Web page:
HIPPA was not meant to be a stagnant form of legislation, and continuous improvements have been made over the years to this 25-year-old bill. In a new White House briefing this year, several potential policy actions concerning HIPAA have been considered. 

Firstly, the Department of Health and Human Services issued a Notice of Proposed Rulemaking to enhance privacy protections under HIPAA, focusing on reproductive health information. The rule aims to prevent disclosure of such information for legal action and safeguard patient-provider confidentiality. This initiative promotes complete and accurate reproductive health information for patients. In particular, the rule would bar sharing an individual’s data for investigation, legal action, or prosecution based on seeking or providing legal reproductive healthcare, like abortion.

The second core issue the briefing discussed was the Protect Students’ Health Information. The Department of Education (ED) is releasing guidance to more than 20,000 school officials, reminding them of their duty to uphold student privacy according to the Family Educational Rights and Privacy Act (FERPA). This guidance emphasizes the requirement for written consent from eligible students or parents before sharing personally identifiable information, encompassing student health data, with certain exceptions. Additionally, ED provides a "know-your-rights" resource to educate students about their privacy rights concerning health records within the school environment.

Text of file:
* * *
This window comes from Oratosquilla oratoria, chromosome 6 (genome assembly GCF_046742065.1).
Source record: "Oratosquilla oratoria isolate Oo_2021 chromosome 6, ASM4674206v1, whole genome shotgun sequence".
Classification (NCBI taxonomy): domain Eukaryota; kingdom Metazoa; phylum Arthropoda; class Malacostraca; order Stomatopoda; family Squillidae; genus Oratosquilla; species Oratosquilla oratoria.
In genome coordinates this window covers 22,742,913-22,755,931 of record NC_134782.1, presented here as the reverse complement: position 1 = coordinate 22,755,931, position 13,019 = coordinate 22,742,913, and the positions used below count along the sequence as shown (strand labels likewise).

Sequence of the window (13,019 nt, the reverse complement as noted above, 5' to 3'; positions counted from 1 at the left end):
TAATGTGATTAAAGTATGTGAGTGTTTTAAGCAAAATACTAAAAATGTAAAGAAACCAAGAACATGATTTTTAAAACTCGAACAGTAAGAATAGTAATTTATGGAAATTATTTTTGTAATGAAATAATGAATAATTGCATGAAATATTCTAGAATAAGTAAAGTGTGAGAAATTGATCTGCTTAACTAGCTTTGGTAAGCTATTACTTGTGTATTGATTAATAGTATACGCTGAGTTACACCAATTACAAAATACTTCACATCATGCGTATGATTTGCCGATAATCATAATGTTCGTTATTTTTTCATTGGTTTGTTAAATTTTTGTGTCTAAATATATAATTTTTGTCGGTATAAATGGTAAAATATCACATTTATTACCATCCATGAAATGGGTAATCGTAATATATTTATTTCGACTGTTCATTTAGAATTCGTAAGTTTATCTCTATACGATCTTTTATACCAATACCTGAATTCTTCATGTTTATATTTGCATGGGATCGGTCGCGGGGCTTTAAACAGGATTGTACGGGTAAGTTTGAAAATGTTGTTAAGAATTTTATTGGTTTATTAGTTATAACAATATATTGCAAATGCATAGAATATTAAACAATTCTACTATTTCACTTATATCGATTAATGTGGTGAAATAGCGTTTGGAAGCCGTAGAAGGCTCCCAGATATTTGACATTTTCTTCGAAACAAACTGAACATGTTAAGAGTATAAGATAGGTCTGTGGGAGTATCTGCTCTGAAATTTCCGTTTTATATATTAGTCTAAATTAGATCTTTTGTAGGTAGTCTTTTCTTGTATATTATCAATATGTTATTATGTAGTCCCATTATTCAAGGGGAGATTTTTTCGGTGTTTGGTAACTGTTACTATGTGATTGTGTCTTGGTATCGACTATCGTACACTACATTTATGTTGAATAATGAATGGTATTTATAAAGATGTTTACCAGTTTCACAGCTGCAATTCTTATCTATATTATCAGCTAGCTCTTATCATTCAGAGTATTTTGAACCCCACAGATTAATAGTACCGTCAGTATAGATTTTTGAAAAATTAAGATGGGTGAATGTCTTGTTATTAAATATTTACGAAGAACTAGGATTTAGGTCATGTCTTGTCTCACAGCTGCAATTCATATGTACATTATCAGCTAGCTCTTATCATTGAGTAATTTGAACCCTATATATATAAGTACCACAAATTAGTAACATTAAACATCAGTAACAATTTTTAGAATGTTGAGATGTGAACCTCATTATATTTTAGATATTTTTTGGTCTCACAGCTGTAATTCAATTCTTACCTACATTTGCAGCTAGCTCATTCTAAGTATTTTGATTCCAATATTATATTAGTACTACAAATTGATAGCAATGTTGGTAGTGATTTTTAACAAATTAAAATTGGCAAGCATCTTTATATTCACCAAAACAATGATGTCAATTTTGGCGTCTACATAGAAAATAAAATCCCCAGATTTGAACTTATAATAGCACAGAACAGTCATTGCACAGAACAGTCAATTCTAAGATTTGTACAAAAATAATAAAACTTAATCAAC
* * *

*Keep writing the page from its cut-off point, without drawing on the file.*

Officials also discussed the importance of consumer privacy and safeguarding electronic health information in particular, given that these issues tend to be overlooked in the entire HIPAA legislation. The Federal Communications Commission (FCC) is introducing a fresh guide aimed at consumers, offering advice on optimal strategies to safeguard their personal data on mobile devices.The guide also explains how existing FCC requirements protect against disclosing consumers’ sensitive information, including geolocation data, which can be especially important in the context of reproductive health.

Most of the new policy actions the federal government is considering focused particularly on the issue of women’s health in the country. They announced several related efforts to provide access to more accurate health information and promote data related to women’s health more broadly. The mentioned two main avenues to achieve this: Firstly, leveraging maternal health data to address disparities and, secondly, promoting accurate information about reproductive health.